Gates scholars to speak at Cambridge Festival of Ideas

  • October 20, 2010
Gates scholars to speak at Cambridge Festival of Ideas

Gates scholars will speak about their research at the Cambridge Festival of Ideas.

Gates scholars will be speaking about their research and campaigning in areas ranging from citizen journalism and online protests to African enterprise and business networking at this year’s Cambridge Festival of Ideas.

Current scholars Joe Bonneau, Andrew Gruen, Julia Fan Li and alumna Robyn Scott will speak at the Future Research Talks on Saturday 23rdOctober in an event chaired by John Naughton, Director of the Wolfson College, Cambridge Press Fellowship Programme.

The event is being held at the Pitt Building from 10-11.30am.

Joe Bonneau‘s talk, The challenges of online protest, will address the rise in social movements’ use of the Internet as a medium to promote their cause and will discuss the brief history of online protests on websites, blogs, social networks, and virtual worlds. It will also outline future challenges, including techniques to prove serious commitment to a cause when information generation is nearly free, and ethical questions like the meaning of “non-violence” in a digital setting.

Bonneau is doing a PhD in Computer Science and is studying security, including both technical aspects of cryptography and the human element in large systems like the Internet.

Andrew Gruen will talk about his research into South Korea’s citizen journalism movement. He says it shows there needs to be three main elements for citizen journalism to succeed: a history of journalistic repression, widespread availability of broadband and a pre-existing democratisation movement. He will address how this research opens up wider questions about how our social relationships define the kind of media we have.

Gruen did his MPhil at Cambridge on citizen journalism and won a grant from the Henry Luce Foundation to go to South Korea to work with citizen journalism medium OhmyNews. He is currently doing a PhD in the Sociology department. His aim is to develop new metrics of success for news enterprises and conduct comparative case studies on the very best.

Julia Fan Li‘s talk, Impatient Optimism, will examine some of the global macro-intervention policies aimed at increasing health equality as well as how we can apply innovation theory to everyday examples of entrepreneurship.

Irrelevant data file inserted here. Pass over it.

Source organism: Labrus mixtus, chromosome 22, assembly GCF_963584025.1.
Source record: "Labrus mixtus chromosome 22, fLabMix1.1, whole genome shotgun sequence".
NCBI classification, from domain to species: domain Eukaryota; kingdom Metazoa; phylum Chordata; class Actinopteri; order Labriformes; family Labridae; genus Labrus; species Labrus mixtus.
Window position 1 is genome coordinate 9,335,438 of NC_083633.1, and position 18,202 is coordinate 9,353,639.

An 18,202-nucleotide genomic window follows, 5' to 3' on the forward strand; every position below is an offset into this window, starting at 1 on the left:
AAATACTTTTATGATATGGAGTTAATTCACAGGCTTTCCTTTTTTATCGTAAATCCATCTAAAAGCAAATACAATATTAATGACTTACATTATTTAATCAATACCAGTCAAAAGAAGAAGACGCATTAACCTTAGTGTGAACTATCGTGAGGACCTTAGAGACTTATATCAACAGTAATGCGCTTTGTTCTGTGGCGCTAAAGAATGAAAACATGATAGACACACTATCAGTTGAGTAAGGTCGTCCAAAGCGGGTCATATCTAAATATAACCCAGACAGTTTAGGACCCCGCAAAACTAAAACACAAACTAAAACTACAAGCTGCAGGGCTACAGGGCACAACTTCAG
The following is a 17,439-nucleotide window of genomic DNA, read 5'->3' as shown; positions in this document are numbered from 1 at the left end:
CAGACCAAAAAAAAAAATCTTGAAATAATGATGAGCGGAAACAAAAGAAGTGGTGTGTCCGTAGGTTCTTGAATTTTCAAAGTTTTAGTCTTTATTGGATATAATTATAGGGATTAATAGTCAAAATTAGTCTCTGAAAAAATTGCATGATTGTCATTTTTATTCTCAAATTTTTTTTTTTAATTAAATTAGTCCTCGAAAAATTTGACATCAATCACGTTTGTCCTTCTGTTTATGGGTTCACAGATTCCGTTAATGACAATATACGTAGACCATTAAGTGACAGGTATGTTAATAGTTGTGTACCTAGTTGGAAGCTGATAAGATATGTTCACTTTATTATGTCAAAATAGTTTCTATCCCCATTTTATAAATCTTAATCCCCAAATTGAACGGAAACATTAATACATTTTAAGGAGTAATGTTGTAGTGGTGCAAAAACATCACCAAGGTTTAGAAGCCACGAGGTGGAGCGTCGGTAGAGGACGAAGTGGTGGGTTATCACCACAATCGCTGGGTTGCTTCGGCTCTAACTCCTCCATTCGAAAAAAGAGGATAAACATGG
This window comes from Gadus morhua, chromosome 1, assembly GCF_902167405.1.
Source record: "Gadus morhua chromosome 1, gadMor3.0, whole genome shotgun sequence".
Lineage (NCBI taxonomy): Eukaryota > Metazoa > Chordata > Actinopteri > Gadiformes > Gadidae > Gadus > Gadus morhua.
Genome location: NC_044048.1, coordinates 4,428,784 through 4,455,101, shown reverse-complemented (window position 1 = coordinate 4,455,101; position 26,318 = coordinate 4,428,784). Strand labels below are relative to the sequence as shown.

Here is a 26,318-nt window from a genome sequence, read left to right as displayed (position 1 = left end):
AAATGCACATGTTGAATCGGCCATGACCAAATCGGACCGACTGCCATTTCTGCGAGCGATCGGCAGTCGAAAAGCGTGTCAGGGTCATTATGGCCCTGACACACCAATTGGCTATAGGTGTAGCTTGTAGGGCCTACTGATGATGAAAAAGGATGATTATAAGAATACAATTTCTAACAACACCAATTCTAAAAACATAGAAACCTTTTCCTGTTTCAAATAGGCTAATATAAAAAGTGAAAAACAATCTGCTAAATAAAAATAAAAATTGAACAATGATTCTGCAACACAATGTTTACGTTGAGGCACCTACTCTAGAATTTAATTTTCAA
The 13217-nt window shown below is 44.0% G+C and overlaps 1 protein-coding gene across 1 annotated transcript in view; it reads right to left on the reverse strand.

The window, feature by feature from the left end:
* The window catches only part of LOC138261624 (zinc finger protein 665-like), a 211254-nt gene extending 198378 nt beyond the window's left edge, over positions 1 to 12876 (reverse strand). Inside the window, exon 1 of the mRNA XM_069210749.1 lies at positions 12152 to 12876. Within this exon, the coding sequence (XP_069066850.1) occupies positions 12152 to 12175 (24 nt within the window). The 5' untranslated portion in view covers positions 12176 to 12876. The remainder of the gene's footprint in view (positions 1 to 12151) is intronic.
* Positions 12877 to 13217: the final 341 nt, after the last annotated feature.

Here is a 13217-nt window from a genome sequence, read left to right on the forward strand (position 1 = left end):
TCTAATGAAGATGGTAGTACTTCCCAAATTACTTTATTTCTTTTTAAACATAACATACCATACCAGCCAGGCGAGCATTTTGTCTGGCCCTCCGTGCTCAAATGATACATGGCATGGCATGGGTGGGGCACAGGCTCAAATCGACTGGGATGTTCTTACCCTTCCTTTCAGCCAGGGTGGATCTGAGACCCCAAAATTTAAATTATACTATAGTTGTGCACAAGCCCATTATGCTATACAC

Fan Li is doing a PhD in innovation studies and financing global health in the Institute for Manufacturing in the Department of Engineering at Cambridge.

Robyn Scott  will talk about OneLeap, which she started with fellow Gates Scholar, Hamish Forsyth. OneLeap gives young people building their careers, businesses or social enterprises – regardless of their background or networks – the chance to get their ideas directly in front of the people who can make opportunities happen. To do this, OneLeap’s model brings together two unlikely partners: the market and charity. 

Anyone committed enough to “put their money where their mouth is” can pay a fee to send a short message to one of the established people – or “Shakers” – who are profiled on www.oneleap.to. These influential Shakers – potential clients, investors, mentors, employers – list themselves because they want to be open to the best new ideas and talent beyond their networks. The fee senders must pay is set by the “Shaker” and acts as a filter for time-wasters. The twist is when the Shaker responds, 80% of the fee goes to charity, divided between the Shaker’s favourite charity and the sender’s favourite charity. If Shaker doesn’t respond in 10 days, the sender gets a 100% refund. OneLeap democratises access: people get through because they are serious about their talent and ideas; not because of who they know or where they come from. 

Scott did an MPhil in Bioscience Enterprise. Co-founder of OneLeap, she is also chair and co-founder of Mothers for All, a Southern African non-profit which teaches entrepreneurship skills to AIDS orphan caregivers, and an ambassador for the Access to Medicine Index. She is also a writer, her first book about growing up in Botswana against the AIDS epidemic. Her second book is about maximum security prisoners who have adopted AIDS orphans. She has worked for the Financial Times, BP and Investec. 

 

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